The exhibits are displayed in an atmospheric 18th-century watermill, in the heart of the beautiful Somerset countryside between Taunton, Minehead and Bridgewater. Williton Station, on the West Somerset Railway, the longest stretch of restored steam railway in the country, is just a 20-minute walk away. They also serve Somerset cream teas – so what’s not to love about this museum as a great day out!
Yes, really! This north Devon attraction promises ‘a completely unique 100% fun experience, simultaneously 100% ecologically interesting, with an extra 100% wonder and magic mixed in’.
Set between Bideford and Bude, the 1000+ gnomes and pixies reside in a lovely 4 acre-reserve, with woodland, stream, pond, meadow and garden. Visitors will be delighted to learn that gnome hats are loaned free of charge together with fishing rods and you are encouraged to embarrass the family with some truly memorable photos for the family album!
I don’t know why most of these museums are in the Westcountry, I was looking nationwide… goodness knows what it says about those of us that live down here! Anyway, I absolutely must give a final mention to The House of Marbles, here in Bovey Tracey, Devon, owned by some old friends of mine. Whenever you look up unusual museums or great places to visit – the House of Marbles is up there at the top of the list. No less than three museums, an enormous marble run and the chance to see glass being blown, it’s a great place to visit whatever your age. Oh, and it also has a very popular restaurant and great shops!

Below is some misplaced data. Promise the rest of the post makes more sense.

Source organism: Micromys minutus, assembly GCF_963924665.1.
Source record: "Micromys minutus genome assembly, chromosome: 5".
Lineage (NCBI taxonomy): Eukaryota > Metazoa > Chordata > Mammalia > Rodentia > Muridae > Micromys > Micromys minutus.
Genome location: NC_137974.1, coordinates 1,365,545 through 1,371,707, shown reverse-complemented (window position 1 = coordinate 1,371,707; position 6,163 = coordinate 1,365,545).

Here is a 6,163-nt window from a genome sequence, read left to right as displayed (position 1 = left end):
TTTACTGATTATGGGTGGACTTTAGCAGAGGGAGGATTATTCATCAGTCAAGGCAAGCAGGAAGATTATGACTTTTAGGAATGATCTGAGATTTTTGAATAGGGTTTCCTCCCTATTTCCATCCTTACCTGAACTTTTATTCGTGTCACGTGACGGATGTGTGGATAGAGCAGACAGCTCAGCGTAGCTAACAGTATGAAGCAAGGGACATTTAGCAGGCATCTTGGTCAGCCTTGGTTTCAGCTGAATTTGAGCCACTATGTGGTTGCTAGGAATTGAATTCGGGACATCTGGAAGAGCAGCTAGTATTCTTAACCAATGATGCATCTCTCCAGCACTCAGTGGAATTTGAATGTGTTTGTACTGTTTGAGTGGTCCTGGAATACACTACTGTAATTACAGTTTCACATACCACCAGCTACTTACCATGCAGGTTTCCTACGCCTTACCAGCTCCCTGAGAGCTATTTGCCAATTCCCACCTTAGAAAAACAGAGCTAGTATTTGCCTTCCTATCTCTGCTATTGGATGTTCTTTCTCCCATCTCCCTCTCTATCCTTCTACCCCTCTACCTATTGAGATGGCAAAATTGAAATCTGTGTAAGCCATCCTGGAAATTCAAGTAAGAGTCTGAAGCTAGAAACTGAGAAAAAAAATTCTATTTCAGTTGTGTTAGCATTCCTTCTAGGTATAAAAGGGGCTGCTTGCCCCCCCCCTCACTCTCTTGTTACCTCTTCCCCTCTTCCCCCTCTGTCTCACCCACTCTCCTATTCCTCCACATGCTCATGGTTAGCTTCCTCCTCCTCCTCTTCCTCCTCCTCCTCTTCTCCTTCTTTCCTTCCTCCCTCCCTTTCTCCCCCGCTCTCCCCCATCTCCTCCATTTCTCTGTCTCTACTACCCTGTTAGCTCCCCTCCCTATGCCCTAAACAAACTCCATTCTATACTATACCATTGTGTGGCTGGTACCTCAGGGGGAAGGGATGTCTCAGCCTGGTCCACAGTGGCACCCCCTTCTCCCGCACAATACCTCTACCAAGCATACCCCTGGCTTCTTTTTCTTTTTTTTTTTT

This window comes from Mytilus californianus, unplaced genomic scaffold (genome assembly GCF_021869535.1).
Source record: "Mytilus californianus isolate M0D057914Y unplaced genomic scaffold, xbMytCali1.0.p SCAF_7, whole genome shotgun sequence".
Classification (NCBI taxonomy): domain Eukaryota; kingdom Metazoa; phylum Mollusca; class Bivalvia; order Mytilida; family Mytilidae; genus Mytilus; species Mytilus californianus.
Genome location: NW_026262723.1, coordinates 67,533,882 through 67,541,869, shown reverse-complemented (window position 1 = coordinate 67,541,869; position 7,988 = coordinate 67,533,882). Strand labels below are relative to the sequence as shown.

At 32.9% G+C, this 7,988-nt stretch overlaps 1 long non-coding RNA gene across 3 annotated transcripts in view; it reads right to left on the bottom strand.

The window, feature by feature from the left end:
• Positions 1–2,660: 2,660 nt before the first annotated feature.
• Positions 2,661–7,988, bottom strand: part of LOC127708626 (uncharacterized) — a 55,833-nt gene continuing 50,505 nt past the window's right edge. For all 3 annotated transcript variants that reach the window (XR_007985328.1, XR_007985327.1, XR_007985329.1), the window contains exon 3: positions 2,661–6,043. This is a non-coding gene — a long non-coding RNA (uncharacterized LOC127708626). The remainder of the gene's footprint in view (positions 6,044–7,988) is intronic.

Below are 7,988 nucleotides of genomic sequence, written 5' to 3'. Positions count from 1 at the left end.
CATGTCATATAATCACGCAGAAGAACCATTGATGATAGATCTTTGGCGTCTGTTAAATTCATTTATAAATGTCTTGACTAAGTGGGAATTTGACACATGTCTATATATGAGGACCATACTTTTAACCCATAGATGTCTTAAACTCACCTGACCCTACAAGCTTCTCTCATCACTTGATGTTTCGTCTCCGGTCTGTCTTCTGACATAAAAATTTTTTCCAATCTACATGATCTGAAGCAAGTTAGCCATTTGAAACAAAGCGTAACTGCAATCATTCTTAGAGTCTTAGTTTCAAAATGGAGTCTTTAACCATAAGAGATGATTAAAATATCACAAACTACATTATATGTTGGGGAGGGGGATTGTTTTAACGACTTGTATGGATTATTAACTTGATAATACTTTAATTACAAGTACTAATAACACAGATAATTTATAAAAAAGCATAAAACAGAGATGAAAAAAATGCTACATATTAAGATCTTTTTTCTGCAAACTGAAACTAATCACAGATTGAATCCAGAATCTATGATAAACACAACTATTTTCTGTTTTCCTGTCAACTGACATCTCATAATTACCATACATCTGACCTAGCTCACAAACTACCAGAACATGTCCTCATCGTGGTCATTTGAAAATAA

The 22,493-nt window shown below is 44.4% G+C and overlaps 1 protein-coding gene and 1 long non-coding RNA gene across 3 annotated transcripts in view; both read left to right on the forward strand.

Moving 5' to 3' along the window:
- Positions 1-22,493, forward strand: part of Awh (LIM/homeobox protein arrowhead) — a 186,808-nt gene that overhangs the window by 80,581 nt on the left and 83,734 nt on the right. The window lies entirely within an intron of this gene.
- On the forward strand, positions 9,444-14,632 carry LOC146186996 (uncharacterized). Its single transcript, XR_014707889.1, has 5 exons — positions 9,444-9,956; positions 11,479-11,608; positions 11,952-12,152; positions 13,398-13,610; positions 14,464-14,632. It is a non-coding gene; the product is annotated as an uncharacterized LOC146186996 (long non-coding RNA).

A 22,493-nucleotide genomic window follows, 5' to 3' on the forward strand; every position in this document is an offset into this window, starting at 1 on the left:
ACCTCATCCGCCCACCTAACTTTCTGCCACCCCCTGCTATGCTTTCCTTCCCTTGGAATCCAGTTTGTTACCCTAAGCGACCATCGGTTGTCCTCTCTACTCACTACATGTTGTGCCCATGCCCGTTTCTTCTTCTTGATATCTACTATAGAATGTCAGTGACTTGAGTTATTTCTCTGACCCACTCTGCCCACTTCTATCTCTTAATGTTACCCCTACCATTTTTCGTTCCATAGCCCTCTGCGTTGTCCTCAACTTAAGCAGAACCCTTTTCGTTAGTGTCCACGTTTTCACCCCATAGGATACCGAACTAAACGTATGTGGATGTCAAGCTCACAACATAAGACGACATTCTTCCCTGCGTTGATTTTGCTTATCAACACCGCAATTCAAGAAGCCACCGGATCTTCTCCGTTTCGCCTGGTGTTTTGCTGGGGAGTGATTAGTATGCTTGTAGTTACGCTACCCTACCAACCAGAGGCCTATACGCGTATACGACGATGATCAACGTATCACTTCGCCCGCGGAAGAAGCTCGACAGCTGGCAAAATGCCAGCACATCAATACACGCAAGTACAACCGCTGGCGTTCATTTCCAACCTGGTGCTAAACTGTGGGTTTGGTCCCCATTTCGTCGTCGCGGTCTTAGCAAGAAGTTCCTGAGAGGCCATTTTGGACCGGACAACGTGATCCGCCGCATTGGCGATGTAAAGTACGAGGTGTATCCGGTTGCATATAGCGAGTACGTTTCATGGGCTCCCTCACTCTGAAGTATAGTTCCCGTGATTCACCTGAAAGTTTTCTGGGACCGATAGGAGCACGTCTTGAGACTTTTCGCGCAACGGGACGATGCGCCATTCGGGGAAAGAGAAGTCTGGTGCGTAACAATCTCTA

I thought I might do a little series of reviews/articles on kitchen gadgets that I love – some may feature gadgets you already know, some may introduce something that may or may not be handy for you in the kitchen. This week I thought I would show you my trusty omelette maker.
Now I know we can all make stunning omelettes using a standard omelette sized frying pan and a little butter to fry the eggs in etc. etc. Well, I am rubbish at flipping and often end up with far more scrambled egg than omelette looking results. So I invested in one of these little omelette gadgets and I have to say I just LOVE it.